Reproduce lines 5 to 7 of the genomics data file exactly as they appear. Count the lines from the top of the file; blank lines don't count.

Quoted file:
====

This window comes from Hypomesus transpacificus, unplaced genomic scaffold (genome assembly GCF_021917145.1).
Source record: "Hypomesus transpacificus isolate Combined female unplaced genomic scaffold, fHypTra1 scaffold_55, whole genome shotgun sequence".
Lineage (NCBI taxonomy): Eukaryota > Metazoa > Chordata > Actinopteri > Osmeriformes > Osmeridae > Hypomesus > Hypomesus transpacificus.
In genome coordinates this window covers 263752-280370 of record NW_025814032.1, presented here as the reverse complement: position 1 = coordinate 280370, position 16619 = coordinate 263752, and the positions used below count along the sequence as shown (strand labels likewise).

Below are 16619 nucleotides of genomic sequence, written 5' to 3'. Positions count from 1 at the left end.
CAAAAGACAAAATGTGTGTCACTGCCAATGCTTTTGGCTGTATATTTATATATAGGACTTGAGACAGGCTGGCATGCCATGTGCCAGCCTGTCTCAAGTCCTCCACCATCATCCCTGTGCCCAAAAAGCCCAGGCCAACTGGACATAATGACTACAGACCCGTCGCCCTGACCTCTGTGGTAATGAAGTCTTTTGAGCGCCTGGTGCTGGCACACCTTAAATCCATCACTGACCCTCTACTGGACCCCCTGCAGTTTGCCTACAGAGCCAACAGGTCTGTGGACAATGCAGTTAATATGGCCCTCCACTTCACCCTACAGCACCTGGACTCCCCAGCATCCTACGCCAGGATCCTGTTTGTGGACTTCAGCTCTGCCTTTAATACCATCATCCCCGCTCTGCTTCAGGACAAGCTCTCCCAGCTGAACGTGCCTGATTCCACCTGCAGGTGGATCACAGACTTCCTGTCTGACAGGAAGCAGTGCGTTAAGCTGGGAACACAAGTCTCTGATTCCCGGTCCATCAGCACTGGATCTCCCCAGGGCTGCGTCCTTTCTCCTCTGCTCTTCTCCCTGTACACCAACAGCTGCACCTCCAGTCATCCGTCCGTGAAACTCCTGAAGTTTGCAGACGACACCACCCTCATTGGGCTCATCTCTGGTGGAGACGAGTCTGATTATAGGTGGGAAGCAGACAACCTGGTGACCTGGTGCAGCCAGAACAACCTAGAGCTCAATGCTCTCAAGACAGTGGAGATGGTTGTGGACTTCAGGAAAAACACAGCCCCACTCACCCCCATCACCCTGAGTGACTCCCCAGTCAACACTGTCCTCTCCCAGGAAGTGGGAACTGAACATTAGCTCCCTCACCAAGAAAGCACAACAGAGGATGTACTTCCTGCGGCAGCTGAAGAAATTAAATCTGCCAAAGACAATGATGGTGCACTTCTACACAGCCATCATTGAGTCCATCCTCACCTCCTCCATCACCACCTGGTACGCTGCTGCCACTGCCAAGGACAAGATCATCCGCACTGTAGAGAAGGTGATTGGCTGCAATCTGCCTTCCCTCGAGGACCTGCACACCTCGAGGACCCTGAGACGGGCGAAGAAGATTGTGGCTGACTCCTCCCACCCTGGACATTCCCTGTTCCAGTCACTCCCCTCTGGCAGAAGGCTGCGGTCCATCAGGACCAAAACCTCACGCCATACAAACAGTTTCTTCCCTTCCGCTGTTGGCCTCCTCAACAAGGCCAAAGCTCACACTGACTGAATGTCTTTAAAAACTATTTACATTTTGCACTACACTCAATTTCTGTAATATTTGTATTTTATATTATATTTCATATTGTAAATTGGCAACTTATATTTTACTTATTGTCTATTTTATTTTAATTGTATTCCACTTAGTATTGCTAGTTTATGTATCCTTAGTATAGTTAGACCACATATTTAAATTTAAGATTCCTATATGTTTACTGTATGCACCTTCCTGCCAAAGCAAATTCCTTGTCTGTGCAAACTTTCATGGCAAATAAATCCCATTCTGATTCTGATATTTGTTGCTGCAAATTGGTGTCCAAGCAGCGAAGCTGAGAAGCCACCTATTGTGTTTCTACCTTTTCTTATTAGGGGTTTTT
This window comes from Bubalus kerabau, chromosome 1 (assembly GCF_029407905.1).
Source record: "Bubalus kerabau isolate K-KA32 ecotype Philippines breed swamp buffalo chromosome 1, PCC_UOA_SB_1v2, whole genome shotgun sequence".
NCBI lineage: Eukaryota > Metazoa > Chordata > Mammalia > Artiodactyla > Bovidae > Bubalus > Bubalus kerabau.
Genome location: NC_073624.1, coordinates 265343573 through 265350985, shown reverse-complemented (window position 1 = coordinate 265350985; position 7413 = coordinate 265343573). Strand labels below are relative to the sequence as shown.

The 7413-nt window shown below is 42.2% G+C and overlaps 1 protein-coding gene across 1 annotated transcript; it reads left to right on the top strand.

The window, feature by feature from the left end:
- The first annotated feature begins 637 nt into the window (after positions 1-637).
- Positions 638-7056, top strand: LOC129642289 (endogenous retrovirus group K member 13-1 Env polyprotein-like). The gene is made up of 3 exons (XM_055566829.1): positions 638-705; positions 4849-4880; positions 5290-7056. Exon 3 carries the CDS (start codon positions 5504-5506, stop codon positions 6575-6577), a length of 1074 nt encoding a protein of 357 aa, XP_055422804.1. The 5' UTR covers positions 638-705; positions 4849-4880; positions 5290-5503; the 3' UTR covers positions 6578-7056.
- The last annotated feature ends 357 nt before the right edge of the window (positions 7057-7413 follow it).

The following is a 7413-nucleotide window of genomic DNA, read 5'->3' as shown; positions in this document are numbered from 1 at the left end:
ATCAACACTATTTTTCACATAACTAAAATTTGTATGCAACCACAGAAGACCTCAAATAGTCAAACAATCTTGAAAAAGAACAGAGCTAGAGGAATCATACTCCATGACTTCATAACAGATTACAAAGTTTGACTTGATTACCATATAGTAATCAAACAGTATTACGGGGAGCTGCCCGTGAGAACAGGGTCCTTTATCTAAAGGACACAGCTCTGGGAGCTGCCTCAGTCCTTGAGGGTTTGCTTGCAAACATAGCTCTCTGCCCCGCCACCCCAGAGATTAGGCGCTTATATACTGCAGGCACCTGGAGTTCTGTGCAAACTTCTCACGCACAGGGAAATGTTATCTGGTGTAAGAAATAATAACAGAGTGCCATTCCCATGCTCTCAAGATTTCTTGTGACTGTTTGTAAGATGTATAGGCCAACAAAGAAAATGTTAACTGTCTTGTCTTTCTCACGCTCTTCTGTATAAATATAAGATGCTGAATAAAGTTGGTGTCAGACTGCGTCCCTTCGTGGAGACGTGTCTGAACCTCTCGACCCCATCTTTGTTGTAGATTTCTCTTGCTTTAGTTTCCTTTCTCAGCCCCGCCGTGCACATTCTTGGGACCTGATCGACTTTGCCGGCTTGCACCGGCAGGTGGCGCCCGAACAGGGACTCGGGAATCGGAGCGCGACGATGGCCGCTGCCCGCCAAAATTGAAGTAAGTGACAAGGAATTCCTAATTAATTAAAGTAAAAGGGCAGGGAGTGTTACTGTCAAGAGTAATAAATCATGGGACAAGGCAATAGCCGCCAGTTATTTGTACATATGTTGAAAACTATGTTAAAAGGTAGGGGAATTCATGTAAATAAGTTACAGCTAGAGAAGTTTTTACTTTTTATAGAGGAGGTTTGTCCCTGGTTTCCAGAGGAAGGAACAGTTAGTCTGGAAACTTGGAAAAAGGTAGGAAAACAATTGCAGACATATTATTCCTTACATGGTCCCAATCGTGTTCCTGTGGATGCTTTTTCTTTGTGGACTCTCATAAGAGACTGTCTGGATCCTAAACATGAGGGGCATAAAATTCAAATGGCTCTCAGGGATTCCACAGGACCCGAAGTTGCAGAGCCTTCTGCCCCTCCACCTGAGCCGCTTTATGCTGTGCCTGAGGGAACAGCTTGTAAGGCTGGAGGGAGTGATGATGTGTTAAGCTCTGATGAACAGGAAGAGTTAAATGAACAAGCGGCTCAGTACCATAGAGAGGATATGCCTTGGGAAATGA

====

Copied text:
Below are 16619 nucleotides of genomic sequence, written 5' to 3'. Positions count from 1 at the left end.
CAAAAGACAAAATGTGTGTCACTGCCAATGCTTTTGGCTGTATATTTATATATAGGACTTGAGACAGGCTGGCATGCCATGTGCCAGCCTGTCTCAAGTCCTCCACCATCATCCCTGTGCCCAAAAAGCCCAGGCCAACTGGACATAATGACTACAGACCCGTCGCCCTGACCTCTGTGGTAATGAAGTCTTTTGAGCGCCTGGTGCTGGCACACCTTAAATCCATCACTGACCCTCTACTGGACCCCCTGCAGTTTGCCTACAGAGCCAACAGGTCTGTGGACAATGCAGTTAATATGGCCCTCCACTTCACCCTACAGCACCTGGACTCCCCAGCATCCTACGCCAGGATCCTGTTTGTGGACTTCAGCTCTGCCTTTAATACCATCATCCCCGCTCTGCTTCAGGACAAGCTCTCCCAGCTGAACGTGCCTGATTCCACCTGCAGGTGGATCACAGACTTCCTGTCTGACAGGAAGCAGTGCGTTAAGCTGGGAACACAAGTCTCTGATTCCCGGTCCATCAGCACTGGATCTCCCCAGGGCTGCGTCCTTTCTCCTCTGCTCTTCTCCCTGTACACCAACAGCTGCACCTCCAGTCATCCGTCCGTGAAACTCCTGAAGTTTGCAGACGACACCACCCTCATTGGGCTCATCTCTGGTGGAGACGAGTCTGATTATAGGTGGGAAGCAGACAACCTGGTGACCTGGTGCAGCCAGAACAACCTAGAGCTCAATGCTCTCAAGACAGTGGAGATGGTTGTGGACTTCAGGAAAAACACAGCCCCACTCACCCCCATCACCCTGAGTGACTCCCCAGTCAACACTGTCCTCTCCCAGGAAGTGGGAACTGAACATTAGCTCCCTCACCAAGAAAGCACAACAGAGGATGTACTTCCTGCGGCAGCTGAAGAAATTAAATCTGCCAAAGACAATGATGGTGCACTTCTACACAGCCATCATTGAGTCCATCCTCACCTCCTCCATCACCACCTGGTACGCTGCTGCCACTGCCAAGGACAAGATCATCCGCACTGTAGAGAAGGTGATTGGCTGCAATCTGCCTTCCCTCGAGGACCTGCACACCTCGAGGACCCTGAGACGGGCGAAGAAGATTGTGGCTGACTCCTCCCACCCTGGACATTCCCTGTTCCAGTCACTCCCCTCTGGCAGAAGGCTGCGGTCCATCAGGACCAAAACCTCACGCCATACAAACAGTTTCTTCCCTTCCGCTGTTGGCCTCCTCAACAAGGCCAAAGCTCACACTGACTGAATGTCTTTAAAAACTATTTACATTTTGCACTACACTCAATTTCTGTAATATTTGTATTTTATATTATATTTCATATTGTAAATTGGCAACTTATATTTTACTTATTGTCTATTTTATTTTAATTGTATTCCACTTAGTATTGCTAGTTTATGTATCCTTAGTATAGTTAGACCACATATTTAAATTTAAGATTCCTATATGTTTACTGTATGCACCTTCCTGCCAAAGCAAATTCCTTGTCTGTGCAAACTTTCATGGCAAATAAATCCCATTCTGATTCTGATATTTGTTGCTGCAAATTGGTGTCCAAGCAGCGAAGCTGAGAAGCCACCTATTGTGTTTCTACCTTTTCTTATTAGGGGTTTTT
This window comes from Bubalus kerabau, chromosome 1 (assembly GCF_029407905.1).